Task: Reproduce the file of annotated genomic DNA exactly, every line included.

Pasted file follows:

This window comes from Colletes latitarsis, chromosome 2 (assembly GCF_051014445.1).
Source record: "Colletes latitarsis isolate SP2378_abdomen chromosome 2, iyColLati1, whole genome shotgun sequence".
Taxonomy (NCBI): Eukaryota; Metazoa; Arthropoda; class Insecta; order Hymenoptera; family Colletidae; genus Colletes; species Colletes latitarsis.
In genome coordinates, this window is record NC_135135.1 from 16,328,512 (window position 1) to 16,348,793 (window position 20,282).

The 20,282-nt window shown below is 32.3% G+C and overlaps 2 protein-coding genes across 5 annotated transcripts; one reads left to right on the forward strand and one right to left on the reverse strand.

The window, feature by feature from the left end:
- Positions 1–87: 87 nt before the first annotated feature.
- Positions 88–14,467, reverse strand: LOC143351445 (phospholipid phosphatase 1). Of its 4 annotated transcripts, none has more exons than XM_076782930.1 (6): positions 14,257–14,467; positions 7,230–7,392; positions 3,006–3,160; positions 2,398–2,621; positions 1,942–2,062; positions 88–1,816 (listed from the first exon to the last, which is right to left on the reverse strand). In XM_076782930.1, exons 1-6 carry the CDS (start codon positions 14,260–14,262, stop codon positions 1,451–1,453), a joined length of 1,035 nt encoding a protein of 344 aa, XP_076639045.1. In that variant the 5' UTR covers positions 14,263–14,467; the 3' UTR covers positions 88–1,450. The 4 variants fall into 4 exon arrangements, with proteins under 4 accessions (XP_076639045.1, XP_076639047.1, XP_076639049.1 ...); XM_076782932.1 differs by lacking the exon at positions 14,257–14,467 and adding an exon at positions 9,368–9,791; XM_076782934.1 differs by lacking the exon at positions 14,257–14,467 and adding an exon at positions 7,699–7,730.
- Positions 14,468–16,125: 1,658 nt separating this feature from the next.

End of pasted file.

This window comes from Colletes latitarsis, chromosome 2 (assembly GCF_051014445.1).
Source record: "Colletes latitarsis isolate SP2378_abdomen chromosome 2, iyColLati1, whole genome shotgun sequence".
Taxonomy (NCBI): Eukaryota; Metazoa; Arthropoda; class Insecta; order Hymenoptera; family Colletidae; genus Colletes; species Colletes latitarsis.
In genome coordinates, this window is record NC_135135.1 from 16,328,512 (window position 1) to 16,348,793 (window position 20,282).

The 20,282-nt window shown below is 32.3% G+C and overlaps 2 protein-coding genes across 5 annotated transcripts; one reads left to right on the forward strand and one right to left on the reverse strand.

The window, feature by feature from the left end:
- Positions 1–87: 87 nt before the first annotated feature.
- Positions 88–14,467, reverse strand: LOC143351445 (phospholipid phosphatase 1). Of its 4 annotated transcripts, none has more exons than XM_076782930.1 (6): positions 14,257–14,467; positions 7,230–7,392; positions 3,006–3,160; positions 2,398–2,621; positions 1,942–2,062; positions 88–1,816 (listed from the first exon to the last, which is right to left on the reverse strand). In XM_076782930.1, exons 1-6 carry the CDS (start codon positions 14,260–14,262, stop codon positions 1,451–1,453), a joined length of 1,035 nt encoding a protein of 344 aa, XP_076639045.1. In that variant the 5' UTR covers positions 14,263–14,467; the 3' UTR covers positions 88–1,450. The 4 variants fall into 4 exon arrangements, with proteins under 4 accessions (XP_076639045.1, XP_076639047.1, XP_076639049.1 ...); XM_076782932.1 differs by lacking the exon at positions 14,257–14,467 and adding an exon at positions 9,368–9,791; XM_076782934.1 differs by lacking the exon at positions 14,257–14,467 and adding an exon at positions 7,699–7,730.
- Positions 14,468–16,125: 1,658 nt separating this feature from the next.